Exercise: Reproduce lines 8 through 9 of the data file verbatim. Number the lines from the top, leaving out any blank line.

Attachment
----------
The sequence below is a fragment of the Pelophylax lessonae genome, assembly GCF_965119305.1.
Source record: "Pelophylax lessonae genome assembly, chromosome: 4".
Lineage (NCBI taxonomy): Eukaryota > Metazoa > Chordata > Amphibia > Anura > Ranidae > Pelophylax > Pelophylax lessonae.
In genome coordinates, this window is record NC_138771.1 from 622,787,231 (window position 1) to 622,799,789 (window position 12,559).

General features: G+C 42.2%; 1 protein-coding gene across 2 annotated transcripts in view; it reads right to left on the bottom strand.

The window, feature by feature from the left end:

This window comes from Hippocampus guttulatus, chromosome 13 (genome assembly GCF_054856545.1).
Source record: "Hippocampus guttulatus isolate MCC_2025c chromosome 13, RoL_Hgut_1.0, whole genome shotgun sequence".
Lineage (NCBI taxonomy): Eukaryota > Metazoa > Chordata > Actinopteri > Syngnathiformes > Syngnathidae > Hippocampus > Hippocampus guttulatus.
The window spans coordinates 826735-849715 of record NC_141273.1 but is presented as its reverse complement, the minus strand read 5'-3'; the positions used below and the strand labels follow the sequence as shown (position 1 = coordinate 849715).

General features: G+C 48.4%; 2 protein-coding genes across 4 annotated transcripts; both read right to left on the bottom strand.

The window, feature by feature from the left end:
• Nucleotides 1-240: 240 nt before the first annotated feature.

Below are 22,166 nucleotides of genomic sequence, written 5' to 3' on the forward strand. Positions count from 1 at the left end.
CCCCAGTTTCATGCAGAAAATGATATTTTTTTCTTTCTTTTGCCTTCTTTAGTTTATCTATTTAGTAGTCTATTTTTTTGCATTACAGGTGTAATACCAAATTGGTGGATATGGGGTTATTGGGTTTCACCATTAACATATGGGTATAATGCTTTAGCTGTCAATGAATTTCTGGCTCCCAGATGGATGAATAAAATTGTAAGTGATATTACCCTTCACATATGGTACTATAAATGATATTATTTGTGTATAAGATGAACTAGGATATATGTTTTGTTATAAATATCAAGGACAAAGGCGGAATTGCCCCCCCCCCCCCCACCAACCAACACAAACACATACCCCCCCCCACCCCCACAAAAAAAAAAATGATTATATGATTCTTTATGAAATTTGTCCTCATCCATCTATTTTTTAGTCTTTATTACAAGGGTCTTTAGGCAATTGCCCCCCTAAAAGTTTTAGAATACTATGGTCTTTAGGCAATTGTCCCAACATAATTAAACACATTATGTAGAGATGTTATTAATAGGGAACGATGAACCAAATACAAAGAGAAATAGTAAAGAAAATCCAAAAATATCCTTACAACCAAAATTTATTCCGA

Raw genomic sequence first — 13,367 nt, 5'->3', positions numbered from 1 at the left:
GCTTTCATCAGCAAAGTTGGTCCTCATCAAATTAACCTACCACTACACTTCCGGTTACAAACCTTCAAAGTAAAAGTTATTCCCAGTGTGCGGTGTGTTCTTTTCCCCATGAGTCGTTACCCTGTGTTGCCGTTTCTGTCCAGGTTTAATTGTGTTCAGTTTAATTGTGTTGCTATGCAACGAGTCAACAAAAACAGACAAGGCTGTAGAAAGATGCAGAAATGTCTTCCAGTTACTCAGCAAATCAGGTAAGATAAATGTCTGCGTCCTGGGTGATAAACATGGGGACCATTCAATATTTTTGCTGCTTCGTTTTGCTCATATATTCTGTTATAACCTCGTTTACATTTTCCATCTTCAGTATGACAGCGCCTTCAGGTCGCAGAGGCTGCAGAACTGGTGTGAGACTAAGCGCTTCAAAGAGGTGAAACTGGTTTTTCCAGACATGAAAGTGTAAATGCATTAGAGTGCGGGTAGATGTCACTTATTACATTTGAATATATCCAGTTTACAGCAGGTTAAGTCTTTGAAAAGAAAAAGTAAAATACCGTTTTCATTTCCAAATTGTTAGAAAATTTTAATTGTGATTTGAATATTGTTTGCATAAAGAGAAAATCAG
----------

Source record: "Hippocampus guttulatus isolate MCC_2025c chromosome 13, RoL_Hgut_1.0, whole genome shotgun sequence".
Lineage (NCBI taxonomy): Eukaryota > Metazoa > Chordata > Actinopteri > Syngnathiformes > Syngnathidae > Hippocampus > Hippocampus guttulatus.